It was back to the future at the presentation of the "Taking Liberties" 2014 collection of Kreuzberg label Exit. Within the walls of the darkened boutique on Wienerstraße, living shop mannequins illuminated by angled spotlights showcased the new designs; their movements choreographed to the ethereal sounds of a live synth band. The "Taking Liberties" collection was named after Exit's designer Juan Chamié’s first band of the same name – an experimental solo outfit which, he candidly admitted to me, no one at the time particularly liked. Chamié has revisited the spirit of this first, albeit less successful, creative project, and the confidence, imagination and vanguard edge of his previous life as a punk rocker could be felt through the mood of the new collection. Skillyfully drawing on these themes and experiences, Chamié has produced a collection that is exceptionally eclectic whilst maintaining consistency between pieces by way of a well-defined conceptual vision.
Testament to Exit’s growing circle of Berlin supporters, the crowd waited patiently for a turn at viewing the androgynous couture label’s latest creations. Once admitted to the space in small groups, attendees wandered around performers poised against eerily lit installations of old picture frames, plinths and hyper-coloured projections. Fitting with the concept, the presentation finished in a performance by Mad Kate, the other half of the Exit label, who provided haunting, minimalist vocals whilst modeling some of the collection’s most elaborate assemblages.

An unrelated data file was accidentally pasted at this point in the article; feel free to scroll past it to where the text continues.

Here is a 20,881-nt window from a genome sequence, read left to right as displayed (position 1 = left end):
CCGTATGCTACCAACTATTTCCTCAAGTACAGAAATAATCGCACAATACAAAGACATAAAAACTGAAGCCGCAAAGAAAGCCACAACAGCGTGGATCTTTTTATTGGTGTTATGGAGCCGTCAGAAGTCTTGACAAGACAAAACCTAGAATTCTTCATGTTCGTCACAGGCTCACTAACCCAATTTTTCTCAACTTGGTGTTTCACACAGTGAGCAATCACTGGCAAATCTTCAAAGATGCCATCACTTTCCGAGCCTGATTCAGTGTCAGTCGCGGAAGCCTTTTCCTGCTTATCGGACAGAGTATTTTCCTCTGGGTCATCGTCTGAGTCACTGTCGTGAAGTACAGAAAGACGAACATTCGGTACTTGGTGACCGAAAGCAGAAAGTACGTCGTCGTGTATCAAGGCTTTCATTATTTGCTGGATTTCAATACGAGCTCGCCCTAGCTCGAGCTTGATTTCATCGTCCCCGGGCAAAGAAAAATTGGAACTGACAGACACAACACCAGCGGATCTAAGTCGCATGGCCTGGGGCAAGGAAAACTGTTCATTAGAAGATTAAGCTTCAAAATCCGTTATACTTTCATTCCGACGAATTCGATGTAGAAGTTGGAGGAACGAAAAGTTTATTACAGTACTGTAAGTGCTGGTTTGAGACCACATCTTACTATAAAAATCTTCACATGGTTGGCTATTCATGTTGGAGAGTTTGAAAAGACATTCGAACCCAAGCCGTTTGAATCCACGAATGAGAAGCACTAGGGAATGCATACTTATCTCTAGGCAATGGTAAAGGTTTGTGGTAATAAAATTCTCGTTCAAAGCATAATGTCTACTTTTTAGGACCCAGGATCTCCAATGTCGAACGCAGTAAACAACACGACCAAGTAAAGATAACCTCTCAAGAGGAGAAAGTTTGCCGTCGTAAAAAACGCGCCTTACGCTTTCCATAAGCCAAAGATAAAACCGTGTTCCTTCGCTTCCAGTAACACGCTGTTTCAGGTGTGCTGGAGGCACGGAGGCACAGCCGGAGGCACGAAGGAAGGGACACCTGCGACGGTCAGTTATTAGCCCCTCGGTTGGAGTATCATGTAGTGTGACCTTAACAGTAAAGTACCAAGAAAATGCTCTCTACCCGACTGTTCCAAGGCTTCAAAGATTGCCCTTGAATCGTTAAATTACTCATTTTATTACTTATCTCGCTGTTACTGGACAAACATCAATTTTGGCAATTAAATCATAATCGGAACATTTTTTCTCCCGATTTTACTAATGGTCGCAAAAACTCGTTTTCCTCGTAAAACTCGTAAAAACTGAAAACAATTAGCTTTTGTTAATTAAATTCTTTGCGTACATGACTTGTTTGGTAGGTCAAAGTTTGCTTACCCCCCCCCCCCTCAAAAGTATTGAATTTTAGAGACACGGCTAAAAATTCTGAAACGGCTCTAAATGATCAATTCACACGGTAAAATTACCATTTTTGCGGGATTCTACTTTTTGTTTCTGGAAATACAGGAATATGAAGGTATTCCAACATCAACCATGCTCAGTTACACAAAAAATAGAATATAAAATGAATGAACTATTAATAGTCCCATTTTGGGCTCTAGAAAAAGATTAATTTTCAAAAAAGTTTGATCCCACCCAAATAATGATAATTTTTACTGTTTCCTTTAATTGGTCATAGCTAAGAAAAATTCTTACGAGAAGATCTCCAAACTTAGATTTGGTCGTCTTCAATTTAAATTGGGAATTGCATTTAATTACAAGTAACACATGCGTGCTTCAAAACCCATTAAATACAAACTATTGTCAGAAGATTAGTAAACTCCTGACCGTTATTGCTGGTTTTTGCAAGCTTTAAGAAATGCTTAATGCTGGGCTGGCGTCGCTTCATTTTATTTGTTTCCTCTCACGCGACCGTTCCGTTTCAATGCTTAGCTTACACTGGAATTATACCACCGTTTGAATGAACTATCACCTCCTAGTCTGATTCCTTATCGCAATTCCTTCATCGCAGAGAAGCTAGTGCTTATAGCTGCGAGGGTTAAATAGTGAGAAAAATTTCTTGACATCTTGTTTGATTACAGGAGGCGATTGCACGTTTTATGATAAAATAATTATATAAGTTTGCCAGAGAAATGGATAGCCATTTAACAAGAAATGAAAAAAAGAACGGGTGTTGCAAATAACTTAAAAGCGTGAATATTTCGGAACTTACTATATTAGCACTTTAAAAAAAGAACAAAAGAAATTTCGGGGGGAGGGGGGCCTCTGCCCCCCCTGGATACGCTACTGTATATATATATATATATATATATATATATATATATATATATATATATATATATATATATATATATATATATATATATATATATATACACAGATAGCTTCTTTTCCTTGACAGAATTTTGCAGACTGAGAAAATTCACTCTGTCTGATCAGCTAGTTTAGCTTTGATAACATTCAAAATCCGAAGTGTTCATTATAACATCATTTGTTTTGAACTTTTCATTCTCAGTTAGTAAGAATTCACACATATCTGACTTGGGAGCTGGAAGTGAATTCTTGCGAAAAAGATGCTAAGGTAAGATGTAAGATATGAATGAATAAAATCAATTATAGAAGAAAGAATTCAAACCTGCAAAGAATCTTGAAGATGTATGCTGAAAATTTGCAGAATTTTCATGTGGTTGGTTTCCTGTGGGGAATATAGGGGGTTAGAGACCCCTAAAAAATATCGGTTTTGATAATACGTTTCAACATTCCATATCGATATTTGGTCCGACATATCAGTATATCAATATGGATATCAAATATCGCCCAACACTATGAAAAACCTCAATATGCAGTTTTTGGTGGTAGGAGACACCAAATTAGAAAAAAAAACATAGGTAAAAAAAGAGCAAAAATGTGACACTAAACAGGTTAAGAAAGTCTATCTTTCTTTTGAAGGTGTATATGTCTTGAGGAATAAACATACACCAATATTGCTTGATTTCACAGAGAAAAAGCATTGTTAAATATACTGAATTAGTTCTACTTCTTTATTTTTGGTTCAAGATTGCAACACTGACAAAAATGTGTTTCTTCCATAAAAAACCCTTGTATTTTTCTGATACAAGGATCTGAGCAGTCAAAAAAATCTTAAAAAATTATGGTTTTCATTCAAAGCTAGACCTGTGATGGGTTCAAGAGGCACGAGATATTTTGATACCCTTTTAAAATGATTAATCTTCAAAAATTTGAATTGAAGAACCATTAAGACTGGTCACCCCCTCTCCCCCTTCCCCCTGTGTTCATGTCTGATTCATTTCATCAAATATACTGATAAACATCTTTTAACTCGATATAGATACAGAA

Chamié did not draw solely on his own rock-star nostalgia to create the Taking Liberties collection but also by the idea of passage of time itself, taking inspiration from a disparate array of cultures and historic icons to create non-linear timelines that reference aesthetics of the past, present and future. These clashes, worked into the designs, pick up on Chamié’s overarching concept of ‘future relics’. His anachronistic references materialized into non-gendered outfits of jutting angles, strategic rips and tears, patterned layers and screen printed textiles. In its totality, Taking Liberties read as if monochromatic 80’s Goth was stylistically heralding an oncoming apocalypse.
Once the smoke machines shut down and the models moved outside to mingle, I got a chance to speak to Juan de Chamié about this collection and the concept behind Exit.
How does the "Taking liberties" collection fit the narrative of your past collections, or is it a totally new story?
I would say it’s not completely a totally new story in that I stole from myself. I try to keep it really pure in that sense, I try not to get influenced by anything else other than what I have already made myself.
Exit places emphasis on performance art within the fashion event. What is the biggest challenge for you putting on a production like today?